A severe type of wildfire where the heat and intensity build to the extent that they travel up the forest undergrowth and ignite the crowns of the trees. Most forest fires, especially controlled burns, clear only the scrub and undergrowth and are actually beneficial to the long-term health of the forest, giving older trees a larger share of rainfall. Crown fires are especially nasty because the fire can race from crown to crown, and without the protection of the forest canopy the wind feeds and spreads the fire extremely quickly.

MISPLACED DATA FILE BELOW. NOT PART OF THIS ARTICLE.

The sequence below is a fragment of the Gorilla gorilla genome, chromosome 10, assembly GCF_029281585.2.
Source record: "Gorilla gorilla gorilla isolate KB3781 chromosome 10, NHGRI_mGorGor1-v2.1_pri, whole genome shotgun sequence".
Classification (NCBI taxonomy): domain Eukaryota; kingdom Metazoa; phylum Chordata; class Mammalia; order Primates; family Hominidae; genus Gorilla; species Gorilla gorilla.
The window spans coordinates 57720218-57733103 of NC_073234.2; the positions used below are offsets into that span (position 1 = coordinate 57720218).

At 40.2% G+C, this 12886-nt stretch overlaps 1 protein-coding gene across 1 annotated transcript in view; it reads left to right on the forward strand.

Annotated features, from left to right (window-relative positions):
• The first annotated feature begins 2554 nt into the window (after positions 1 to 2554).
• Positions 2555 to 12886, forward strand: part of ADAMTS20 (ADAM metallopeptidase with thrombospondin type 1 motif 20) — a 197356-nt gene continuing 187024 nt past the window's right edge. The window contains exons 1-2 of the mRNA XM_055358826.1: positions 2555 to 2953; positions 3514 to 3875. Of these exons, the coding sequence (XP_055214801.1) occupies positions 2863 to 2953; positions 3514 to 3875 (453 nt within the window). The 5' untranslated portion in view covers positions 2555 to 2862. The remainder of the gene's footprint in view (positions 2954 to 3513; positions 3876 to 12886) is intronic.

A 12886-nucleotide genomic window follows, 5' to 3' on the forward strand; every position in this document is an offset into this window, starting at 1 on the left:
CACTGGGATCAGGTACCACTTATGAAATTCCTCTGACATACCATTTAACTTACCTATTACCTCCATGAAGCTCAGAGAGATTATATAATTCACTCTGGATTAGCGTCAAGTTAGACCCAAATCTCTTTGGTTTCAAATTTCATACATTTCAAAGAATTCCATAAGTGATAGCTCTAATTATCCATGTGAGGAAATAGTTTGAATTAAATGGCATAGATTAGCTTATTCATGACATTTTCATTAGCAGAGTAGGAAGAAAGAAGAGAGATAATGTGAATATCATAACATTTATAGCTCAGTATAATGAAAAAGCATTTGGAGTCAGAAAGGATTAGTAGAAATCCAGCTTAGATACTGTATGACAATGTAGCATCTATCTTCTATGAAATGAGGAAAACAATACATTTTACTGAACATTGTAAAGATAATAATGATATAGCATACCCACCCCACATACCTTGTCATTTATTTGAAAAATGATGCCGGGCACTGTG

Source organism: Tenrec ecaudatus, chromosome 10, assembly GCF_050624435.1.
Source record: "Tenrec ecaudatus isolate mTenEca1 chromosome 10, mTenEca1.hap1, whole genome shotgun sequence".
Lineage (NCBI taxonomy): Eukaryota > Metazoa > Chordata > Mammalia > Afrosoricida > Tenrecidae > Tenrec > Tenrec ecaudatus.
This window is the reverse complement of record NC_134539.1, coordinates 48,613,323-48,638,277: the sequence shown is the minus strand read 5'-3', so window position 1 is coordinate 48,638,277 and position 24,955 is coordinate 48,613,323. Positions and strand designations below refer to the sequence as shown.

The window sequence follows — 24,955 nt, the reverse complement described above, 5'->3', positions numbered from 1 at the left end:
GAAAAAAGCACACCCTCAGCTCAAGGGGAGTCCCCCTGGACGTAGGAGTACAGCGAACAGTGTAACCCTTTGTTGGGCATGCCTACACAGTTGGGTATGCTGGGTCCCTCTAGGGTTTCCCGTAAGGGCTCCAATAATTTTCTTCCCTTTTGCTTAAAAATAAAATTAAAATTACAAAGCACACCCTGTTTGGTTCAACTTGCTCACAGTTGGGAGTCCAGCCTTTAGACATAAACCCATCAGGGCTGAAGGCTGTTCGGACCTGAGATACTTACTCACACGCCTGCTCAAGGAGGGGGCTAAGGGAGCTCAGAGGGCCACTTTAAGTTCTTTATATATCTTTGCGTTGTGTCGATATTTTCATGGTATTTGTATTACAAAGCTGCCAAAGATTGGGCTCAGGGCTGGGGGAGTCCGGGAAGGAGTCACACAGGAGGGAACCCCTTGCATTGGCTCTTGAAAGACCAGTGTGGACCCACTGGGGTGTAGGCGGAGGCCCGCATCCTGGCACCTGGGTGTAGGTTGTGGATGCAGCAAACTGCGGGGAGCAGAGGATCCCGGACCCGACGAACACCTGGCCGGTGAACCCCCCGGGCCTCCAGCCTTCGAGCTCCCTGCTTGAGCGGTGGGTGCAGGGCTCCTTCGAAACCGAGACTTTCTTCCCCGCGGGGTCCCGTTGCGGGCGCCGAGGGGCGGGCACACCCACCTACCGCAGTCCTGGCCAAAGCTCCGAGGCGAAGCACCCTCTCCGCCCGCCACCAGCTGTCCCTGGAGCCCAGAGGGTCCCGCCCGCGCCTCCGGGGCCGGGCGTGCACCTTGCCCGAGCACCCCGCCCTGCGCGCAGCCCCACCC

According to The Economist, "Until the late 1970s, the government's policy was to extinguish all fires. Its motto became "Ten a.m. and ten acres"--the time by which it aimed to put out any fire, and the area to which it would be confined...Between 1931 and 1950 crown fires burned only 12,000 acres of Ponderosa pine trees in the south-west. In the past decade they have destroyed 350,000 acres. Ponderosa pines are tough, thick-barked trees. But they cannot survive crown fires."
Source: The Economist, "God, man and the fires", 12 August 2000.